Ultimately, I ended up dropping WinJS and going with the tried and true jQuery UI with Knockout bindings. However, I dropped those too after a couple days and defaulted to my own solutions, because I needed more granular control over how content was being rendered. I’ll mention this now and probably again later in this article, but rendering Kana/Kanji is totally different than English or any other Latin-based alphabet. Buttons suddenly go from being 150 pixels wide to 50 and look weird. It really didn’t work with any of the jQuery UI widgets very well since they use pretty tiny font to achieve good usability.
To get the widgets I needed, I had to write my own components. I wrote my own datepicker, because the way date is displayed in Japan is different; not just the order of day, month, year, but they also display the actual Kanji for the day, month and year after the number. I wrote my own dropdown, because I needed the font to be bigger without breaking wrapping inside the controls. I also wrote my own filter, styled all inputs and wrote a few other custom components tailored specifically to Kana/Kanji.
Another thing I needed to write that doesn’t exist anywhere is a Knockout binding wrapper for CanvasJS. I actually started out with ChartJS as my graphing library of choice, but after a week of fighting with it, I dropped it like a bad habit and dipped my toes into CanvasJS. Love it. Awesome library, 5/5 stars would visit again. While the app currently only has one pie chart graph, I plan on adding two more in future releases, and I know CanvasJS can build them for me.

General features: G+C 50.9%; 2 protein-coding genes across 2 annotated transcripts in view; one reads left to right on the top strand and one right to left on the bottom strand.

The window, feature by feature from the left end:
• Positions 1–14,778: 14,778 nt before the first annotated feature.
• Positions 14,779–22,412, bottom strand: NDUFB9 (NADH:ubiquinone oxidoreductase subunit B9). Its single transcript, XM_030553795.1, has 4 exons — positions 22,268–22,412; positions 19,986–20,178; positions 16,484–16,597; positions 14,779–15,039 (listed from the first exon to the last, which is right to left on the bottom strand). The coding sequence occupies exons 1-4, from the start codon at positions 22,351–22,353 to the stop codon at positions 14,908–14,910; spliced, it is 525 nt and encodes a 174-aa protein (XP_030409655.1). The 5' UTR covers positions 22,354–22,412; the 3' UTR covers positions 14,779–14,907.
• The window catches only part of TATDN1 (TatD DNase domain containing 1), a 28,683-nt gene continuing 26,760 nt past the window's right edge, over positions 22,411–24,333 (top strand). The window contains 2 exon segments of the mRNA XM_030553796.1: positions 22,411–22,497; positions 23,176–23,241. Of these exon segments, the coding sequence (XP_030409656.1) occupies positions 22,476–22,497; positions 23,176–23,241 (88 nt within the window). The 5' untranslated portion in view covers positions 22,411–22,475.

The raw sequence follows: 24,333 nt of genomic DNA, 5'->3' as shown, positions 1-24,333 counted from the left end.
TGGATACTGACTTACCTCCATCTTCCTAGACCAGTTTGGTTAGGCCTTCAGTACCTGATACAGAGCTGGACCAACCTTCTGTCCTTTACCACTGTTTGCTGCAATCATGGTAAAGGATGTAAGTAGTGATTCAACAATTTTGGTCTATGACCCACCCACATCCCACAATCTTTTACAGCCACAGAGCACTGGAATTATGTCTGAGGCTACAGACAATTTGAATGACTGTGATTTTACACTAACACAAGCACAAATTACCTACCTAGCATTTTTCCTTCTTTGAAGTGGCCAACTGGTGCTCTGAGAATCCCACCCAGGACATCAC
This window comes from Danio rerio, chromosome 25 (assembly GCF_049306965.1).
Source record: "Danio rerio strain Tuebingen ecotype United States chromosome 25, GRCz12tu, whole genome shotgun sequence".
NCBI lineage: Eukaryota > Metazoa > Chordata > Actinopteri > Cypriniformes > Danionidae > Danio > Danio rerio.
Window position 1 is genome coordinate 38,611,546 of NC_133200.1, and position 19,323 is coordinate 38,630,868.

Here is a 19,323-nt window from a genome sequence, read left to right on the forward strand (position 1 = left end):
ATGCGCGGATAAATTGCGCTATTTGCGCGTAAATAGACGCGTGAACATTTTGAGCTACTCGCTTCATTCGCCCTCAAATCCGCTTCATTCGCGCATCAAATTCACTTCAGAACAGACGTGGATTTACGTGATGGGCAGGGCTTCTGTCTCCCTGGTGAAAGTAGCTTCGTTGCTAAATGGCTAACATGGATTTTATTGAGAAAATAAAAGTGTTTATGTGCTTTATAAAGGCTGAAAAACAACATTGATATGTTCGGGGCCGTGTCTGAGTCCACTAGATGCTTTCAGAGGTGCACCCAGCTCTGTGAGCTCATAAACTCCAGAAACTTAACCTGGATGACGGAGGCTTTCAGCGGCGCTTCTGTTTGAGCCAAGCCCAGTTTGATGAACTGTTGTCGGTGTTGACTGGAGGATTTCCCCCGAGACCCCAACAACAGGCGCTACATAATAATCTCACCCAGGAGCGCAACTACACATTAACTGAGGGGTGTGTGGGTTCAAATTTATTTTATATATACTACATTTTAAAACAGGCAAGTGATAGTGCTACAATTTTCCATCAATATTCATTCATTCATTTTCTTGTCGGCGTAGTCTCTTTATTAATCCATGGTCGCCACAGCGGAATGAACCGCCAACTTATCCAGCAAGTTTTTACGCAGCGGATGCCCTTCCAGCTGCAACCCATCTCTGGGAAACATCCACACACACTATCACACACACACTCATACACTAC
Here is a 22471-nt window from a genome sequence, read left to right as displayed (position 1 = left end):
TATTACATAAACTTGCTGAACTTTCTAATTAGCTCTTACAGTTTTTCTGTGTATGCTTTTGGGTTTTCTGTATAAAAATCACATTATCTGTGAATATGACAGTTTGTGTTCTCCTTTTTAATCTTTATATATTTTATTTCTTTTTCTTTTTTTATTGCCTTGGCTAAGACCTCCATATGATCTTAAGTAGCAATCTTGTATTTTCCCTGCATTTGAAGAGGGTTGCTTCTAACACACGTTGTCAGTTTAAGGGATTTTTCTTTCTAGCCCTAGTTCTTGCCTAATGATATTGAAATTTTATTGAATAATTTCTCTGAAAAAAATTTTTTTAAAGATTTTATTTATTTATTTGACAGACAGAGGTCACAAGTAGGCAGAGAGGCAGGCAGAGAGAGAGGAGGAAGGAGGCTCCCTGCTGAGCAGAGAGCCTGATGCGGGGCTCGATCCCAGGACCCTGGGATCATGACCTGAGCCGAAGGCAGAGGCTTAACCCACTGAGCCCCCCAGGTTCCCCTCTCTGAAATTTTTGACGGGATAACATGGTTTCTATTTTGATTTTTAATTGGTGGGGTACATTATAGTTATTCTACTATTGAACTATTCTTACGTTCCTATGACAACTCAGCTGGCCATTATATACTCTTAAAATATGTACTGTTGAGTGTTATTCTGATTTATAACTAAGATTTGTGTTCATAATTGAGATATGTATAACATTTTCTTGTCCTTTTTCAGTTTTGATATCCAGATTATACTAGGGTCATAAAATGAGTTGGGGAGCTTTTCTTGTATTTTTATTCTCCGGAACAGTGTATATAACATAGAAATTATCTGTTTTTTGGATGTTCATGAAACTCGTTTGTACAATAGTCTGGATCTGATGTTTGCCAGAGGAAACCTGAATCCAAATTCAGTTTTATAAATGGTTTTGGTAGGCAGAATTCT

Last thing I want to mention in Part 1 is about mobile. Before I even wrote one line of code, I did a bit of market research. My goal was to target a market that wasn’t flooded with Personal Finance apps. Android and iOS are full of them for all languages (even Afrikaans). Windows 10, or actually Windows in general is theoretically a platform with a potentially wider audience, despite the [currently] smaller install base. Thing is, Windows Phone is a joke pretty much everywhere except Seattle where Microsoft basically slips them under your pillow while you’re asleep. So to sum it up: Android and iOS are flooded and Windows Phone is non-existent. Desktop Windows however … is nearly barren in this category, especially in foreign markets. Bam!
In the next part I’ll cover some of the logical challenges I encountered while writing the app both from design and coding perspectives.